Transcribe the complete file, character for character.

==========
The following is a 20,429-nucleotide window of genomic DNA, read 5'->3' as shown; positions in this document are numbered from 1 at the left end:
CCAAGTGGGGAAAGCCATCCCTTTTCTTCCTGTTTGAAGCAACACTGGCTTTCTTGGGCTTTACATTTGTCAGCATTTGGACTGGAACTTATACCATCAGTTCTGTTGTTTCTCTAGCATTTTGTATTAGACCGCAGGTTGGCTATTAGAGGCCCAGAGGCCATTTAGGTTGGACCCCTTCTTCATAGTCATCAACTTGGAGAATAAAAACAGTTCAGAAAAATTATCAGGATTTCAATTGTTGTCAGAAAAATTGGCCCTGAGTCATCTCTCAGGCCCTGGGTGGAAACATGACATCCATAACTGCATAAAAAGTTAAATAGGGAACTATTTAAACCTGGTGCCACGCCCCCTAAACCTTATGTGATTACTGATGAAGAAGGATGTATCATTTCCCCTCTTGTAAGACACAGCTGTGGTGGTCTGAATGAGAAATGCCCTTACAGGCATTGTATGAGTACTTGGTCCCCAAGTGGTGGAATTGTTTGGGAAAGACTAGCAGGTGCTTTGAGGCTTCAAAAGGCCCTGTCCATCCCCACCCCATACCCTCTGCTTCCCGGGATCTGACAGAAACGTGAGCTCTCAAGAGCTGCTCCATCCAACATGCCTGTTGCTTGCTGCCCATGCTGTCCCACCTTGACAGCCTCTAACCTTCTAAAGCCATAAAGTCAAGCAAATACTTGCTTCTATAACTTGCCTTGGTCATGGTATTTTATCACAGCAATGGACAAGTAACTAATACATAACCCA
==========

The following is a 20,429-nucleotide window of genomic DNA, read 5'->3' as shown; positions in this document are numbered from 1 at the left end:
CCAAGTGGGGAAAGCCATCCCTTTTCTTCCTGTTTGAAGCAACACTGGCTTTCTTGGGCTTTACATTTGTCAGCATTTGGACTGGAACTTATACCATCAGTTCTGTTGTTTCTCTAGCATTTTGTATTAGACCGCAGGTTGGCTATTAGAGGCCCAGAGGCCATTTAGGTTGGACCCCTTCTTCATAGTCATCAACTTGGAGAATAAAAACAGTTCAGAAAAATTATCAGGATTTCAATTGTTGTCAGAAAAATTGGCCCTGAGTCATCTCTCAGGCCCTGGGTGGAAACATGACATCCATAACTGCATAAAAAGTTAAATAGGGAACTATTTAAACCTGGTGCCACGCCCCCTAAACCTTATGTGATTACTGATGAAGAAGGATGTATCATTTCCCCTCTTGTAAGACACAGCTGTGGTGGTCTGAATGAGAAATGCCCTTACAGGCATTGTATGAGTACTTGGTCCCCAAGTGGTGGAATTGTTTGGGAAAGACTAGCAGGTGCTTTGAGGCTTCAAAAGGCCCTGTCCATCCCCACCCCATACCCTCTGCTTCCCGGGATCTGACAGAAACGTGAGCTCTCAAGAGCTGCTCCATCCAACATGCCTGTTGCTTGCTGCCCATGCTGTCCCACCTTGACAGCCTCTAACCTTCTAAAGCCATAAAGTCAAGCAAATACTTGCTTCTATAACTTGCCTTGGTCATGGTATTTTATCACAGCAATGGACAAGTAACTAATACATAACCCA